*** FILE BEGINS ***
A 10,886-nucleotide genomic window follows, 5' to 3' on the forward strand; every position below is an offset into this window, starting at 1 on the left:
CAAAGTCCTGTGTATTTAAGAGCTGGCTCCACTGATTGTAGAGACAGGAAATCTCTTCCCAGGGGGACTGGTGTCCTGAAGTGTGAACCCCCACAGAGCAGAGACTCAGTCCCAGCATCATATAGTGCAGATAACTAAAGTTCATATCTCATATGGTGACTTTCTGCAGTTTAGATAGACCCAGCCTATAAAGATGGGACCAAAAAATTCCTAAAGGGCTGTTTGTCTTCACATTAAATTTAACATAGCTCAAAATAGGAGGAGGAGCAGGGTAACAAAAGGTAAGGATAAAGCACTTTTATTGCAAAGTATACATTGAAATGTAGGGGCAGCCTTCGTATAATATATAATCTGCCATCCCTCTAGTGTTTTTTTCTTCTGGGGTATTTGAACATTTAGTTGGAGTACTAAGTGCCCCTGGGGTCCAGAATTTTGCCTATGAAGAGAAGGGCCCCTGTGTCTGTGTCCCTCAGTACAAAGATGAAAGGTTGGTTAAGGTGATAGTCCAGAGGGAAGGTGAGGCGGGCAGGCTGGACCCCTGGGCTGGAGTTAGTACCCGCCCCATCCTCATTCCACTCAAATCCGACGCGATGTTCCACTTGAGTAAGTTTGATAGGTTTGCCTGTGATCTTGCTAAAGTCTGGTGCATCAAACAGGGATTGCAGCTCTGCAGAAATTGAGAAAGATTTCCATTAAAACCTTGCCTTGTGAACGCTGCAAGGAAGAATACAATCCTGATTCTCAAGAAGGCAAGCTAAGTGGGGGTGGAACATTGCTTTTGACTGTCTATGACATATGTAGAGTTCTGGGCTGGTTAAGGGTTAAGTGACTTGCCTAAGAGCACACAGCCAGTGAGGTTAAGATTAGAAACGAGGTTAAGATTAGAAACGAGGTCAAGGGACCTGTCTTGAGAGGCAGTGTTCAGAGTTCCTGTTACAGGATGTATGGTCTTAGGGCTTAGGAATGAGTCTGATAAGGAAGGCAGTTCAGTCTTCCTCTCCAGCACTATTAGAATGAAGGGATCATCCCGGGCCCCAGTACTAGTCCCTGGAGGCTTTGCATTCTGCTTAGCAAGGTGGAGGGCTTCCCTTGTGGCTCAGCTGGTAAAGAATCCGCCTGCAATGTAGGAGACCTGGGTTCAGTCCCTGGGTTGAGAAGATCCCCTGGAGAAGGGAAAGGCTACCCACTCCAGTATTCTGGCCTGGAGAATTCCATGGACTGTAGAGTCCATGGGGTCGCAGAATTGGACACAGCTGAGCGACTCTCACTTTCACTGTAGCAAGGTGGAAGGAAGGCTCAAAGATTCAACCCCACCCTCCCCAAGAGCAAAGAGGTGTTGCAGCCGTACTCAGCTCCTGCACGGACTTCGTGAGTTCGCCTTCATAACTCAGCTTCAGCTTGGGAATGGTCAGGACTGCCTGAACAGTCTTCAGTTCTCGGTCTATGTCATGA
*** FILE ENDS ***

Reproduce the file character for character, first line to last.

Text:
A 10,886-nucleotide genomic window follows, 5' to 3' on the forward strand; every position below is an offset into this window, starting at 1 on the left:
CAAAGTCCTGTGTATTTAAGAGCTGGCTCCACTGATTGTAGAGACAGGAAATCTCTTCCCAGGGGGACTGGTGTCCTGAAGTGTGAACCCCCACAGAGCAGAGACTCAGTCCCAGCATCATATAGTGCAGATAACTAAAGTTCATATCTCATATGGTGACTTTCTGCAGTTTAGATAGACCCAGCCTATAAAGATGGGACCAAAAAATTCCTAAAGGGCTGTTTGTCTTCACATTAAATTTAACATAGCTCAAAATAGGAGGAGGAGCAGGGTAACAAAAGGTAAGGATAAAGCACTTTTATTGCAAAGTATACATTGAAATGTAGGGGCAGCCTTCGTATAATATATAATCTGCCATCCCTCTAGTGTTTTTTTCTTCTGGGGTATTTGAACATTTAGTTGGAGTACTAAGTGCCCCTGGGGTCCAGAATTTTGCCTATGAAGAGAAGGGCCCCTGTGTCTGTGTCCCTCAGTACAAAGATGAAAGGTTGGTTAAGGTGATAGTCCAGAGGGAAGGTGAGGCGGGCAGGCTGGACCCCTGGGCTGGAGTTAGTACCCGCCCCATCCTCATTCCACTCAAATCCGACGCGATGTTCCACTTGAGTAAGTTTGATAGGTTTGCCTGTGATCTTGCTAAAGTCTGGTGCATCAAACAGGGATTGCAGCTCTGCAGAAATTGAGAAAGATTTCCATTAAAACCTTGCCTTGTGAACGCTGCAAGGAAGAATACAATCCTGATTCTCAAGAAGGCAAGCTAAGTGGGGGTGGAACATTGCTTTTGACTGTCTATGACATATGTAGAGTTCTGGGCTGGTTAAGGGTTAAGTGACTTGCCTAAGAGCACACAGCCAGTGAGGTTAAGATTAGAAACGAGGTTAAGATTAGAAACGAGGTCAAGGGACCTGTCTTGAGAGGCAGTGTTCAGAGTTCCTGTTACAGGATGTATGGTCTTAGGGCTTAGGAATGAGTCTGATAAGGAAGGCAGTTCAGTCTTCCTCTCCAGCACTATTAGAATGAAGGGATCATCCCGGGCCCCAGTACTAGTCCCTGGAGGCTTTGCATTCTGCTTAGCAAGGTGGAGGGCTTCCCTTGTGGCTCAGCTGGTAAAGAATCCGCCTGCAATGTAGGAGACCTGGGTTCAGTCCCTGGGTTGAGAAGATCCCCTGGAGAAGGGAAAGGCTACCCACTCCAGTATTCTGGCCTGGAGAATTCCATGGACTGTAGAGTCCATGGGGTCGCAGAATTGGACACAGCTGAGCGACTCTCACTTTCACTGTAGCAAGGTGGAAGGAAGGCTCAAAGATTCAACCCCACCCTCCCCAAGAGCAAAGAGGTGTTGCAGCCGTACTCAGCTCCTGCACGGACTTCGTGAGTTCGCCTTCATAACTCAGCTTCAGCTTGGGAATGGTCAGGACTGCCTGAACAGTCTTCAGTTCTCGGTCTATGTCATGA